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AC current

  1. Apr 27, 2013 #1
    what does the positive and negative half cycles in an ac represent?
     
  2. jcsd
  3. Apr 27, 2013 #2

    phinds

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    The direction of the current. That's why it's called ALTERNATING current.
     
  4. Apr 27, 2013 #3
    What does the C in AC stand for?
     
  5. Apr 27, 2013 #4

    jim hardy

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    I gather you're referring to a waveform?
    It's a graph of volts versus time.
    Traditionally horizontal axis is time; vertical is voltage with positive up and negative down.
     
  6. Apr 28, 2013 #5
    Personally I never liked the "C" - because power requires voltage AND current. In AC BOTH the voltage and current change polarity - so (typically) the power is always flowing in one direction.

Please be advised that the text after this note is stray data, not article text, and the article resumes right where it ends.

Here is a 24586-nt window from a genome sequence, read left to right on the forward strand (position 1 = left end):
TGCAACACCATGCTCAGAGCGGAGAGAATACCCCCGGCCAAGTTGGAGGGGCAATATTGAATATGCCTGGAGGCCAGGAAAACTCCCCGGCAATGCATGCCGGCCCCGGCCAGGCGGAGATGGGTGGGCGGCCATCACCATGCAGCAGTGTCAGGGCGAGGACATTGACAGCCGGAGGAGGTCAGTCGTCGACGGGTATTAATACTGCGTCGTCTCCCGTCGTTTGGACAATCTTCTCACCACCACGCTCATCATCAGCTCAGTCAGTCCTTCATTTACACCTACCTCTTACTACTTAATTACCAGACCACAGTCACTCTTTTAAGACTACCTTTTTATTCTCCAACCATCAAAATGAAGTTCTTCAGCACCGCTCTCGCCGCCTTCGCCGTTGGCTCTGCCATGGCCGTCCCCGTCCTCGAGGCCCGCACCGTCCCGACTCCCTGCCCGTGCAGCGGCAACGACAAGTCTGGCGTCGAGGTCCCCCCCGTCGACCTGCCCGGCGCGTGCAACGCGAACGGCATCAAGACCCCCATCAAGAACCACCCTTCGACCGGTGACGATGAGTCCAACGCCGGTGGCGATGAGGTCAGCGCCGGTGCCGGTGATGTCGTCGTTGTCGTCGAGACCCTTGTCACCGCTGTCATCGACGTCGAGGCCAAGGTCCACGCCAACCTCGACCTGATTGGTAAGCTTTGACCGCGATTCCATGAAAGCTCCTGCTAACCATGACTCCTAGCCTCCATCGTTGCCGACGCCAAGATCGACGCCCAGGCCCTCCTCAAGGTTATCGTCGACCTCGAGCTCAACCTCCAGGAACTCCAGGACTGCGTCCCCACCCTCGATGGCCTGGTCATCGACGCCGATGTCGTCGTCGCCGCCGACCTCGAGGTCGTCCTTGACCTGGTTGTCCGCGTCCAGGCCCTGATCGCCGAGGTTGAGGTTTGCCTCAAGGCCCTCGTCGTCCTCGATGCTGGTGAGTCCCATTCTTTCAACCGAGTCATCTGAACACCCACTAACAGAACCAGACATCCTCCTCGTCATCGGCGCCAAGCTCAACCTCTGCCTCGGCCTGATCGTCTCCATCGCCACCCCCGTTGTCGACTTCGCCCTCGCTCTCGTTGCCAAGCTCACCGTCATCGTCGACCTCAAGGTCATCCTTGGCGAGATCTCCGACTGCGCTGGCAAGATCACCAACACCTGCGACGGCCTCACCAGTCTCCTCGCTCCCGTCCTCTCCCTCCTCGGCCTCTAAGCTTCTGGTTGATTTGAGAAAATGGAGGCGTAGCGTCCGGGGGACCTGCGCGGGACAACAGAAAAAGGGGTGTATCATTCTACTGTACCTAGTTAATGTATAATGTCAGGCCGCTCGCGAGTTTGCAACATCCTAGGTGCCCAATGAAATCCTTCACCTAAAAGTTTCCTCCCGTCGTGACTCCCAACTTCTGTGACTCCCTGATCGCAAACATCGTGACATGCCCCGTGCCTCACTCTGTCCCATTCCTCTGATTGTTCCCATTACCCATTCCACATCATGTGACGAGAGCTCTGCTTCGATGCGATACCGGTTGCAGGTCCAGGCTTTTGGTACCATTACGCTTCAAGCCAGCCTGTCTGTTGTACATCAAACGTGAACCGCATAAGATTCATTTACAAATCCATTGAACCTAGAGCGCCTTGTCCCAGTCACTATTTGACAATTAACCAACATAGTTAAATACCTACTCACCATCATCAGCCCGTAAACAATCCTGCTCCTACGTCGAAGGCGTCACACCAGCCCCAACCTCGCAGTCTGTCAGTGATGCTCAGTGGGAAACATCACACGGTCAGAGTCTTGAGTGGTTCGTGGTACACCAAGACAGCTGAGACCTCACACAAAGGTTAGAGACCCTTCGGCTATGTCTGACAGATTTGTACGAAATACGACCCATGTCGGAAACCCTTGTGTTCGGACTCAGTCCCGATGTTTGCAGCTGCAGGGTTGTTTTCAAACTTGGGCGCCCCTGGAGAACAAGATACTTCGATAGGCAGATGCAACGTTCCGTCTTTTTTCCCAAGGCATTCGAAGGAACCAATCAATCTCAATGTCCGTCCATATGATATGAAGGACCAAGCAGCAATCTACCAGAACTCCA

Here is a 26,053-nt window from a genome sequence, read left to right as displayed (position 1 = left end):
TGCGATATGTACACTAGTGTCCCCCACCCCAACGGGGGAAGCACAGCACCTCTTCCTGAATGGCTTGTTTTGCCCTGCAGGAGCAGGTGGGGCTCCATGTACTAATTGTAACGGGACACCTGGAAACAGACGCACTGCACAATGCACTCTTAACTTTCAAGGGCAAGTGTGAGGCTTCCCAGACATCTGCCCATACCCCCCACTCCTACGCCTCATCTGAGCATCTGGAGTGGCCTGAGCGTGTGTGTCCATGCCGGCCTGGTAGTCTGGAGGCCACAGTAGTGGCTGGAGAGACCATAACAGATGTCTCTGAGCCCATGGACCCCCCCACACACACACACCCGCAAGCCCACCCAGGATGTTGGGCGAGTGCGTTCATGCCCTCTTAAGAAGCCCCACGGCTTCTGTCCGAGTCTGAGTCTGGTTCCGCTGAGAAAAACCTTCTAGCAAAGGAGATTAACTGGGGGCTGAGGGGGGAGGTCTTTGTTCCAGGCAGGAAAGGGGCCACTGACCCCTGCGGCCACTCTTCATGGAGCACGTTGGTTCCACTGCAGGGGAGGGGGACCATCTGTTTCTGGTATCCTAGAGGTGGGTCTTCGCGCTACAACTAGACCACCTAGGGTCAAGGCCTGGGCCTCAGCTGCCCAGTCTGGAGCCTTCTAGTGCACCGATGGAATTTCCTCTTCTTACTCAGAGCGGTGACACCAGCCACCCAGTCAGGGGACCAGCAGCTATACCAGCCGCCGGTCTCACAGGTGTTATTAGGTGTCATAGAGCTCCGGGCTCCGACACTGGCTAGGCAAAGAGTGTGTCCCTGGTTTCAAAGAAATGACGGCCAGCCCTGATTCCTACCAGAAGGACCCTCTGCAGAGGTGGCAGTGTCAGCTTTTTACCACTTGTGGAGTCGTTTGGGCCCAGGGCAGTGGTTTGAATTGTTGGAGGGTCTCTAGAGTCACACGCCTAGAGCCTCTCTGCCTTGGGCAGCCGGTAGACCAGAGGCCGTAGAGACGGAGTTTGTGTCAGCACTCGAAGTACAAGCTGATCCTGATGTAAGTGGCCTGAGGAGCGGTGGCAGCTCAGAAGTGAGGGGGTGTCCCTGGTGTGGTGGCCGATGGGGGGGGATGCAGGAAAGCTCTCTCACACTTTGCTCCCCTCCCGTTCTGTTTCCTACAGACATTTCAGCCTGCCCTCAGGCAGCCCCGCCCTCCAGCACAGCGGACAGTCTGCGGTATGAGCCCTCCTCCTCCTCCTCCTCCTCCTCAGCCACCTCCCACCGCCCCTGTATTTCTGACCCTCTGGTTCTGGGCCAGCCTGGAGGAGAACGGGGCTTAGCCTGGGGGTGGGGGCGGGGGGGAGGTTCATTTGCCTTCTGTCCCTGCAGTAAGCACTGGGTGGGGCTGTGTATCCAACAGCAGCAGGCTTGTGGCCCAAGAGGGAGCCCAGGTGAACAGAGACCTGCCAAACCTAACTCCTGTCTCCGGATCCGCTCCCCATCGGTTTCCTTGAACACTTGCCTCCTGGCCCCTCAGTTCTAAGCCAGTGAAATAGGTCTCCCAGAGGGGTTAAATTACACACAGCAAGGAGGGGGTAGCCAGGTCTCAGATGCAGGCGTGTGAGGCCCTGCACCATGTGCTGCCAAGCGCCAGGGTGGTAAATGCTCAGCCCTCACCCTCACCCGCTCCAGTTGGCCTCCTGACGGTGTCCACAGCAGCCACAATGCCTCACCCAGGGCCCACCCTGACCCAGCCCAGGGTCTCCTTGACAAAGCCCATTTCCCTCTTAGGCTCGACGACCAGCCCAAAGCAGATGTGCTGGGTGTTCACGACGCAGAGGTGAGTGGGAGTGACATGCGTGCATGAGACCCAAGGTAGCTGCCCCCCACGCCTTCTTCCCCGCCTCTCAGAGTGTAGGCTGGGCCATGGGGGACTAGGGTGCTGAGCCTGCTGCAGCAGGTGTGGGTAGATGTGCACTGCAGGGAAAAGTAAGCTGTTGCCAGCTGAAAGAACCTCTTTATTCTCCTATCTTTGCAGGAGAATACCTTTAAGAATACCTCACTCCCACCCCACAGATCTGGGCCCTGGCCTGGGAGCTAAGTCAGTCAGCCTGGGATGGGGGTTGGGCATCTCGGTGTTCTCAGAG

7. Sep 19, 2016 #6
    Positive and negative cycles represent the direction of the alternating current.AC reverses its direction many times in a second.Number of times it changes its direction in a second is measured as frequency.Go through the Alternating current for more information..
     
  8. Sep 19, 2016 #7

    NascentOxygen

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    Except for the special case of the load being purely resistive, the power in AC does alternate with each positive pulse followed by a smaller negative pulse to deliver an average power that is positive.
     
  9. Sep 19, 2016 #8

    anorlunda

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    Sorry, but no. The positive and negative half cycles are the same size and there is no pulsing. When V and I are in-phase, V*I is positive when both V and I are positive, and V*I is positive when V and I are both negative. Look at the drawings in the Insight article.
    https://www.physicsforums.com/insights/ac-power-analysis-part-1-basics/
     
  10. Sep 19, 2016 #9

    NascentOxygen

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    Maybe you didn't understand what I wrote?

    That's a useful article, including this figure which neatly illustrates the general case I describe:

    45.gif
     
    Last edited: Sep 19, 2016
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